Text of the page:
Serves:8 to 12 |
Prep Time:15 minutes |
Cook Time:35 to 40 minutes
I’ve had Richard Sax’s masterwork Classic Home Desserts since it came out in 1994 and I bake his recipe for pumpkin pie every Thanksgiving, but until this summer I had never made the Chocolate Cloud Cake. Now I know why it’s so famous. It pushes aside every other flourless cake or lava cake or fallen cake because it’s simply better. Plus the whipped cream topping means it’s slow-fast: your fork goes fast through the light cream then slow through the dense cake. I baked one for Barry on his 94th birthday and another for Julie on her 61st birthday. Sharing the silky, chocolately slices, we all felt new again.
Tips: I use less whipped cream on top of the cake than the original recipe because it settles into a “frosting” this way; if you want a big puffy “cloud,”use the full amount of cream (check out Food52’s post to see what this looks like). If you like a touch of orange with chocolate (I do), add the liqueur or the zest or both. Most important: do not be alarmed when the top of the cake cracks and collapses as it cools; it’s supposed to happen and that forms the crater where the whipped cream goes.
adapted from Classic Home Desserts by Richard Sax
8 ounces best-quality bittersweet or semisweet chocolate, coarsely chopped (or use chocolate chips such as Guittard)
1 stick unsalted butter, cut into pieces, at room temperature
6 large eggs: 2 whole and 4 separated
1 cup granulated sugar
2 tablespoons Grand Marnier, optional
grated zest of 1 orange, optional
1 to 1-1/2 cups heavy cream
3 tablespoons powdered sugar
1 teaspoon vanilla extract
unsweetened cocoa powder and/or bittersweet chocolate shavings, for garnish
Preheat the oven to 350°F, with a rack in the center. Line the bottom of an 8- or 9-inch springform pan with parchment paper; do not butter pan or parchment. Get out a rimmed baking sheet that will fit the cake pan on top.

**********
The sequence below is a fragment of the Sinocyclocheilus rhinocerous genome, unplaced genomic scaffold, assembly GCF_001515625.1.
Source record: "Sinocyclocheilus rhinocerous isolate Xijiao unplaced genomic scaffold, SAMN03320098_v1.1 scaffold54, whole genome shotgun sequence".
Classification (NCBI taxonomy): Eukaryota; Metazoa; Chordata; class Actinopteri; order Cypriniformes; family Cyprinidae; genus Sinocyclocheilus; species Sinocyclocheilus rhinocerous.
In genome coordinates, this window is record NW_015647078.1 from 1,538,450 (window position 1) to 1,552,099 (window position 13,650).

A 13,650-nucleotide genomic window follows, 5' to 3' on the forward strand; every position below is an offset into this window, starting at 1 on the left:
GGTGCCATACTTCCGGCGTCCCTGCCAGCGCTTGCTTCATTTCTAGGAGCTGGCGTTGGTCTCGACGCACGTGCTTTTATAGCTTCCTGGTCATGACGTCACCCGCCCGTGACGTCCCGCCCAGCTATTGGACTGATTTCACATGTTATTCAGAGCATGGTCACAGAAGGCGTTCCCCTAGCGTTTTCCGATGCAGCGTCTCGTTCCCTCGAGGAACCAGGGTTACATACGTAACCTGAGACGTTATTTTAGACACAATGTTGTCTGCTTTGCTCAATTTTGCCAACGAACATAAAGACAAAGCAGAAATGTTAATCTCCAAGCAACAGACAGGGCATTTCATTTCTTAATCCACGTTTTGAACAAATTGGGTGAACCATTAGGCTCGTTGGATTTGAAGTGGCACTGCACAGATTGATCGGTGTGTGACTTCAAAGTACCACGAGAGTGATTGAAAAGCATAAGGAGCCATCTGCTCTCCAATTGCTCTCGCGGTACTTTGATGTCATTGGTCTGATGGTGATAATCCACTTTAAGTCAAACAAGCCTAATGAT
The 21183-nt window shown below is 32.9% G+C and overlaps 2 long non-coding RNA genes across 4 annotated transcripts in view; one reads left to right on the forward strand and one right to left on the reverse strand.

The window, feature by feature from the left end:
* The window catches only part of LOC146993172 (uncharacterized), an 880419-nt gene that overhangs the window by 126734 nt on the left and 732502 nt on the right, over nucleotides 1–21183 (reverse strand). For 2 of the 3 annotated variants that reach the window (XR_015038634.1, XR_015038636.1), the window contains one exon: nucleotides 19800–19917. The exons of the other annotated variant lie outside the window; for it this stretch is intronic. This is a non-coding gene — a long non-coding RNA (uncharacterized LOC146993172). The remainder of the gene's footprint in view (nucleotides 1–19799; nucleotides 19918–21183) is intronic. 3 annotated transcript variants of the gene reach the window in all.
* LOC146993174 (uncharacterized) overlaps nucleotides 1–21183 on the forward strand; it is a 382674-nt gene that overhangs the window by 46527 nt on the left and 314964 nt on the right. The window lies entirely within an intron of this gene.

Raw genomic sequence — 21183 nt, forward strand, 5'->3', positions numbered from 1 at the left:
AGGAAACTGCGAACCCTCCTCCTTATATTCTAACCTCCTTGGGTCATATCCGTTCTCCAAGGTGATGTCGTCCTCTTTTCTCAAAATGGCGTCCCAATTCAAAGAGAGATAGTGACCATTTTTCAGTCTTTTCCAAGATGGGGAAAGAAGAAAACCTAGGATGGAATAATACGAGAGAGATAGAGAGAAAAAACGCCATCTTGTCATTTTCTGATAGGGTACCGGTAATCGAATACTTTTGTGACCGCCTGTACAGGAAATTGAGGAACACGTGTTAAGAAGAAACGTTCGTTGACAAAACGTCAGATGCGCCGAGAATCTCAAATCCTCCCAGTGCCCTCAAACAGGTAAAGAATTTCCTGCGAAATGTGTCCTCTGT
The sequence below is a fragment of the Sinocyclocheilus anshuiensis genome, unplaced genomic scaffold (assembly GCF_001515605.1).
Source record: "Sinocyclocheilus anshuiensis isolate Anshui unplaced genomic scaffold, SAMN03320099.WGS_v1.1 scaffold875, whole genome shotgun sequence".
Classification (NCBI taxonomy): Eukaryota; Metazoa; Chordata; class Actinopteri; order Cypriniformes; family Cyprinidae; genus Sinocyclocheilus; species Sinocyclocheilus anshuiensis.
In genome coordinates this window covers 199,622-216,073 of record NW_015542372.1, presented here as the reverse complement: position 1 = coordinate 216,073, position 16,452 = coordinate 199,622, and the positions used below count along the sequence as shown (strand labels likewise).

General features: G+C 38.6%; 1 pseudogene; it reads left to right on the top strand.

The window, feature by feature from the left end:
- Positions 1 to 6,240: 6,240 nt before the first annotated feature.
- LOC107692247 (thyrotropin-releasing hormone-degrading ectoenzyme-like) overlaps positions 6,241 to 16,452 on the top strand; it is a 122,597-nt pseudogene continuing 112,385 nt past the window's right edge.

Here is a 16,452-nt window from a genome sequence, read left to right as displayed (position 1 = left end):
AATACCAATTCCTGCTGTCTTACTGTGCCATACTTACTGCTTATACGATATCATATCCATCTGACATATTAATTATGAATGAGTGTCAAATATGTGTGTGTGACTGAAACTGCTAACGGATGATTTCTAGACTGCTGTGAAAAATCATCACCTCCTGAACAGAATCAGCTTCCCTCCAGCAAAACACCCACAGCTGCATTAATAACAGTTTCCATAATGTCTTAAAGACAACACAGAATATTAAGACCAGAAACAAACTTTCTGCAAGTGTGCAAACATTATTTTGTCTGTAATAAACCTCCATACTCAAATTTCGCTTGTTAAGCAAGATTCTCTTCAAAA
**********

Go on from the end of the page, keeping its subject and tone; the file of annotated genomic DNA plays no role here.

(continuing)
Melt the chocolate in a heatproof bowl set over a pan of simmering water (the bowl should not touch the water). Stir chocolate with a rubber spatula to smooth it out as needed. When melted, remove bowl from pan and whisk in butter until smooth.
In a large bowl, combine the 2 whole eggs and the 4 yolks. Add 1/2 cup of the sugar and whisk until blended. Whisk in the warm chocolate mixture. Whisk in the Grand Marnier and/or the orange zest, if using.
In a separate bowl with electric beaters or in a stand mixer, beat the 4 egg whites with a pinch of salt until foamy. Gradually beat in the remaining 1/2 cup sugar until glossy, soft mounds form (you don’t want stiff peaks). Fold about a quarter of the beaten egg whites into the chocolate mixture to lighten it, then gently fold in the remaining whites. Scrape the batter into the pan.
Place the cake pan on the baking sheet (this is in case the springform pan leaks), slide into the oven and bake until the top is puffed and cracked and the center is no longer wobbly, 35 to 40 minutes. Be careful not to overbake. Transfer cake pan to a cooling rack and let cool completely; the center of the cake will sink. Leave cake in pan.
To make the topping, whip the cream, powdered sugar, and vanilla until billowy, but not stiff. Using a large spoon, dollop the whipped cream over the cake, swirling with the back of the spoon. Dust the top lightly with cocoa powder or garnish with chocolate shavings, or use both. Run a table knife around the edge of the cake and carefully lift off the sides of the pan. Cut into wedges to serve. Store leftovers airtight in the refrigerator for up to 3 days (it tastes great the next day even if it doesn’t look as pretty).